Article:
The media has been all abuzz with the ‘shocking revelation’ that some apps on the Android platform – including the big players like Facebook and YouTube – can access everything and anything on your phone, without you realising.
While on first reaction this may seem like the big web companies being evil conglomerate data-miners, in truth it is us, as users, who are at fault.
Details of the information that the app can access on your device is all clear to see in the terms and conditions before you download the app [see image] but many users simply don’t check.
Telling the Times, Sun Products owner Daniel Rosenfield explains that his app-development company exists to mine data from naive users who are oblivious to the access they are granting.
According to the terms of one of his company’s apps, his firm can “call phone numbers without your permission…get the list of accounts known by the device…determine the phone number and serial number of the phone, whether a call is active, the number that the call is connected to,” and creepily “allows the application at any time to collect images the camera is seeing”.
Now, for many of the apps out there you can find a logical explanation for this level of intrusion: YouTube needs access to your camera to directly upload video, Facebook helps you connect and interact by having access to location and contacts, etcetera etcetera.
An example of the apps that raise eyebrows however is a Justin Bieber [the floppy haired American pop-star] wallpaper app – it changes your device’s wallpaper, as well as having access to spy on you through the camera at any time without you knowing, see when you are making a call and who to, and pretty much hijack your device with the permission that you have given it by downloading. I’ve always said that sickly pop-starts pose a risk to society.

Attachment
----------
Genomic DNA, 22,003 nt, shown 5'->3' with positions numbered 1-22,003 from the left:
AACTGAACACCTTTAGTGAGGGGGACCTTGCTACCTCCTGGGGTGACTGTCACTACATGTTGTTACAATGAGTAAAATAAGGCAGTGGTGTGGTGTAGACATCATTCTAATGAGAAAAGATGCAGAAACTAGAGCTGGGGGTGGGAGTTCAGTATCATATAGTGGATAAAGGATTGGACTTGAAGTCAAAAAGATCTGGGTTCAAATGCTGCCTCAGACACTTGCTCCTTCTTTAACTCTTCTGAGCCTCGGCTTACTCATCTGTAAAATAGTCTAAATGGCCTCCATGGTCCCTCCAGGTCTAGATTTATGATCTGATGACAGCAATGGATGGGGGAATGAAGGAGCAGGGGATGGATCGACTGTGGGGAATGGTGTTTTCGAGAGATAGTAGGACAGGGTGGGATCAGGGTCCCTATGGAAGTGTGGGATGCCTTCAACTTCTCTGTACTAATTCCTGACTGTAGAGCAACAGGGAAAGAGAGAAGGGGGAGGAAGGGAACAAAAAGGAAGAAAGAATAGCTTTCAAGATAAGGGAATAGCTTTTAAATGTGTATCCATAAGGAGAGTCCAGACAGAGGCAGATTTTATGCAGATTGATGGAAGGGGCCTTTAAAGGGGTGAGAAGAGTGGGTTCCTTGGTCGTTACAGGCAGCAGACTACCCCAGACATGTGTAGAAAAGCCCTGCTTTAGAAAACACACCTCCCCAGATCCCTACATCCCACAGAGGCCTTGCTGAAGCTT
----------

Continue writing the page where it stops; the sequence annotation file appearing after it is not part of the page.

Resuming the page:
Aimed at tweenagers, the app has no apparent reason to need access to the user’s Facebook, email or messaging accounts, nor the browser’s full web history. The terms also stated that the app could “call phone numbers without [the user’s] intervention”. It’s not illegal – because users have agreed to it – it is simply exploiting users’ naivety.
Stuart Coulson, security expert and director of datacentres at UKFast says that this is nothing new. “It’s a case of ‘the emperor’s new clothes’, once you sign something – or click – to agree the terms and conditions, that contract is binding and it’s unfortunately your own fault if you don’t read them.”
It is not only the hijacking of users’ devices that is concerning, it is the next step: what do they do with the data they are harvesting? The answer is simple: use it for marketing purposes or sell it tosomeone who will. Rosenfield explained that he makes far more doing this than he would by simply selling the app.
Apple has a tighter leash on its app-developers thanks to a 17,000 word general terms and conditions policy that they must adhere to in order to sell their wares within the App Store, but that doesn’t mean iPhone-ers can rest easy.
In a world where we are moving at an incredible speed towards a dependence on mobile devices in everyday life, we really need to be massively more aware of the risks and threats associated with what we download.
I have my iPhone with me at every second of the day and definitely would not want to give someone the permission to spy on me through its camera while I’m checking Facebook in my bed, nor would I want three texts an hour inviting me for some ‘fun with a local hottie’ for the price of a premium rate phone call.